I think that the key to understand about being diagnosed with an autoimmune condition, any of them, is that what it means is you have chronic inflammation. The secret to understanding how to work with these types of conditions is that they are all about inflammation. If we focus on the inflammation rather than where in the body it might be manifesting, the thyroid or the eye or the joints, we have to remember that any condition that ends in “it is” means “inflamed.” I had optic neuritis, inflammation of the optic nerve. You could be diagnosed with gastritis, inflammation of the gastric cavity. You could be diagnosed with appendicitis, inflammation of the appendix. Anything that has to do with inflammation can respond to anti-inflammatory strategies, regardless of where it is manifesting in the body.
I love that you brought up in the beginning, we’re talking about MS. Will somebody with Graves’ or hyperthyroidism or any other thyroid issue benefit from this information? Yeah, it’s all inflammation.
Let’s dive into inflammation. What are some of the factors that cause inflammation, some of the potential triggers?
One of the big things that causes inflammation that I see so often in my clinic is these additives and preservatives and toxins and chemicals that have been added and filtrated in our food supply. I gave a TED Talk about this in 2014 called “Poisons in our Everyday Foods.” Our processed and packaged food industry has become so dependent on adding these artificial flavors, artificial colors, artificial sweeteners, not to mention the whole masquerade of “natural flavors” that is going on in our world. All these things are derived from non-food-based sources.
To go back to evolution, we evolved on this planet to eat, thrive, and use the materials into our bodies to create life that evolved on this planet with us: the plants, the animals that eat the plants, they transfer the energy to us. What we did not evolve to deal with were substances that were mined from two miles underneath the earth’s surface, like petroleum. Food dyes and chemicals are petroleum-based. A lot of additives and preservatives, a lot of artificial sweeteners, a lot of pharmaceuticals, based in petroleum. That’s hard for our body to synthesize and process and excrete the toxins afterwards.
Part of being diagnosed and tipping into autoimmunity is that overload of toxins in your body. Everybody has a unique tolerance threshold as to how many toxins they can manage and still maintain a healthy appearance and healthy lifestyle. Once you fill up that toxin bucket inside your body and tip over into autoimmunity, where you’re now having chronic inflammation, which is the body’s defense against what it considers to be foreign invaders, then it takes a lot of sustained effort to bring yourself back below that threshold.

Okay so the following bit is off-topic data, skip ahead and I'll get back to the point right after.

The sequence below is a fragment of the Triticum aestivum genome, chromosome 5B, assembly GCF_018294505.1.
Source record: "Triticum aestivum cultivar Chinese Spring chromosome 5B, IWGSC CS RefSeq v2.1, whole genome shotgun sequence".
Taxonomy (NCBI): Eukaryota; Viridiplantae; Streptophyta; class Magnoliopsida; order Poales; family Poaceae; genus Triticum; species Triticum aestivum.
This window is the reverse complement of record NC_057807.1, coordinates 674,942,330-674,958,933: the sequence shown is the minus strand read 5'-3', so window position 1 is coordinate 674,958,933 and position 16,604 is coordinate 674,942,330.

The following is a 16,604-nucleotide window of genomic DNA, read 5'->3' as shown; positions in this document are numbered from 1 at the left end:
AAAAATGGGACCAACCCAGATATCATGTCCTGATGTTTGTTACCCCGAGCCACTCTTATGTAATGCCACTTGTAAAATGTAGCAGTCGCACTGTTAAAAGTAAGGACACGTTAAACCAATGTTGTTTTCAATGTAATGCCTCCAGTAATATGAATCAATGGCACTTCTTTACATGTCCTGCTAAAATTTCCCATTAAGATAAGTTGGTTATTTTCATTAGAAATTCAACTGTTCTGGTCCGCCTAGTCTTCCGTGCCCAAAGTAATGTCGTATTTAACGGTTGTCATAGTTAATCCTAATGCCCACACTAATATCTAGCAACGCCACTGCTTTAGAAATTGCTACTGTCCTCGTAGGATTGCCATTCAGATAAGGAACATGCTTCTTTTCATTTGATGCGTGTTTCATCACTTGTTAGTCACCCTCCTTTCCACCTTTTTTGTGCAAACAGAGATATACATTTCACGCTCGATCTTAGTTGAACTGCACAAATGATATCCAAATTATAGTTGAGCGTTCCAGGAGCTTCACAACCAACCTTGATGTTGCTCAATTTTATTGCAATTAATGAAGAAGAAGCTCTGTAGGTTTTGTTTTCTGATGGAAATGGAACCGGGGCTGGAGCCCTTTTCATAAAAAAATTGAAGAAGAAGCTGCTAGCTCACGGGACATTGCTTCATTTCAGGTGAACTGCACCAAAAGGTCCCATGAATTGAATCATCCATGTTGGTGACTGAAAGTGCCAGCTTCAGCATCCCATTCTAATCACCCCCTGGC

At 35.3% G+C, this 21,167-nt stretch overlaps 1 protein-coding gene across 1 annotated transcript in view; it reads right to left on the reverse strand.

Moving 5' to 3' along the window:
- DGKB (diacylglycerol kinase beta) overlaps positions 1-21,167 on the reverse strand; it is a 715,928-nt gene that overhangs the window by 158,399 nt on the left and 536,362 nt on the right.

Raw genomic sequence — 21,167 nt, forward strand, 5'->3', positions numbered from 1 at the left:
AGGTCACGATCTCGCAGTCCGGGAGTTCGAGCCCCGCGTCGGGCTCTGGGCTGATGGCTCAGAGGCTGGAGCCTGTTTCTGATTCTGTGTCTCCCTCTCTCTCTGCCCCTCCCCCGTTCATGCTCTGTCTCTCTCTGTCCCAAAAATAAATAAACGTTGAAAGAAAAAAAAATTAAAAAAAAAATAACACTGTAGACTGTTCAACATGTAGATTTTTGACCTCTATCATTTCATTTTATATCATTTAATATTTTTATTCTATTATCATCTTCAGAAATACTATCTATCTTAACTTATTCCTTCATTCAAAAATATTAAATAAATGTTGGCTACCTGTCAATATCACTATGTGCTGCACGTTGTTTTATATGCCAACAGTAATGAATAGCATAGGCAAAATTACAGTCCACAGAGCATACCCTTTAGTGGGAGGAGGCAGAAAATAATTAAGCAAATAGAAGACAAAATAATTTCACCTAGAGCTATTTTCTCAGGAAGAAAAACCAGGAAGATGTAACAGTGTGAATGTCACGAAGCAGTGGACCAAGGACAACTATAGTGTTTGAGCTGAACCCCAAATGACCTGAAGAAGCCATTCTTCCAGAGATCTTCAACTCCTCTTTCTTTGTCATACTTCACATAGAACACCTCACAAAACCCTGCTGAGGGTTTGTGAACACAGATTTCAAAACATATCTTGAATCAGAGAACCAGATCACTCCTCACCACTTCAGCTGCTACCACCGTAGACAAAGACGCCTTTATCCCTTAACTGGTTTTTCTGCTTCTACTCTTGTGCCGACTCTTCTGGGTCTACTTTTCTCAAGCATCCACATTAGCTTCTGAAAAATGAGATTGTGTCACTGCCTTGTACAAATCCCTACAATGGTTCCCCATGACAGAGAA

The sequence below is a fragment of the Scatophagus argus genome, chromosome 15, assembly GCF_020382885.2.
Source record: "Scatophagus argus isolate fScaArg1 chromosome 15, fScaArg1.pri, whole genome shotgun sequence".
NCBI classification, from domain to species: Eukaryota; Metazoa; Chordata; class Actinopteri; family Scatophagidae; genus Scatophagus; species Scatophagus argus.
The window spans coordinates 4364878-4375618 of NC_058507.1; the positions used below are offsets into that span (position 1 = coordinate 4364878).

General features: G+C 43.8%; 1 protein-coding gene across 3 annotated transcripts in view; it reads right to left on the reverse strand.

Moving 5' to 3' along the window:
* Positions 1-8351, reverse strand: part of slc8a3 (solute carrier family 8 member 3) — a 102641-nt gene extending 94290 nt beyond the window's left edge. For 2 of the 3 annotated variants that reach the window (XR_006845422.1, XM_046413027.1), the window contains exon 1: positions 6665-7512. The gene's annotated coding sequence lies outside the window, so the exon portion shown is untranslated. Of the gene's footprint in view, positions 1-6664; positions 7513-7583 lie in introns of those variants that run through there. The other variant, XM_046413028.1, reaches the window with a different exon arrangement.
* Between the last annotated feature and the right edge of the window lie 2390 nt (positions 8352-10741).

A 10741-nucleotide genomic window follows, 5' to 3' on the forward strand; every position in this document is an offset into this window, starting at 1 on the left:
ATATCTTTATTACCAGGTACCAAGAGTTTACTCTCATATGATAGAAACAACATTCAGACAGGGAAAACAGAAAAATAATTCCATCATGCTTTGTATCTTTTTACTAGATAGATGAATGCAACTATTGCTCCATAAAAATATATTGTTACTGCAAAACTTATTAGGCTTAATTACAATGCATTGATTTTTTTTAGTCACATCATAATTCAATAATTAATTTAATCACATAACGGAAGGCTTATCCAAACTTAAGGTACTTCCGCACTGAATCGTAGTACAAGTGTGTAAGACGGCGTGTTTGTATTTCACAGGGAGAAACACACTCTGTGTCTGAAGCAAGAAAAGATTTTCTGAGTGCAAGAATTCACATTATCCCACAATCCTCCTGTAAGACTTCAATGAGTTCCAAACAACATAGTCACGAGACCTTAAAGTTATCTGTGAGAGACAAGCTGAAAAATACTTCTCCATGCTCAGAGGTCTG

You mentioned tolerance. Everybody is also different. I know your experience with certain food dyes, I forget which food dye. We will get into the foods as well, but the food dye, is it yellow food dye?
Yellow food dye is a big one for me. I call it the limoncello incident.
Elizabeth sent me a manuscript of her future book, and I have been going through and reading about the different incidents that she had with the yellow dye. It explains a lot.
I’ll go back to last year. Elizabeth and I met at a conference last year in Tampa that involved different health care practitioners. I remember they also served meals there. I don’t know if Elizabeth remembers this, but one day, they had these cupcakes, and the cupcakes were gluten free. All these health care practitioners, a lot of them alternative practitioners, were eating the cupcakes. I’ll admit, I had a cupcake, too. I’m not going to lie. Elizabeth was inspecting those cupcakes because the topping, she was like, “I don’t know if it has the dye.” I’m pretty sure you did not have the cupcake. You did refrain. They also had these natural beverages, and I remember you were looking at the bottle and the natural flavors.
I am bringing this up because Elizabeth does walk the talk, like she is not just saying this. I saw her in action at the time, not really knowing the backstory. After reading the manuscript, I realized, “That’s why she was carefully inspecting it. The negative reactions that she has.”
A lot of people, like if I eat things with food dyes, I typically don’t feel bad, which is kind of good and bad. You might think it’s good. For years, I thought it was good. In a way, it’s bad because either way, it’s having a negative effect, maybe not as bad as someone who is having overt symptoms, such as Elizabeth. Sometimes, it’s nice when your body tells you that you’re reacting. Regardless of whether you’re reacting or not, certain foods are bad for you. I’m sorry to go on a rant here. After I was reading your manuscript, I was like, “Wow, that’s why you were super careful compared to everyone else there.”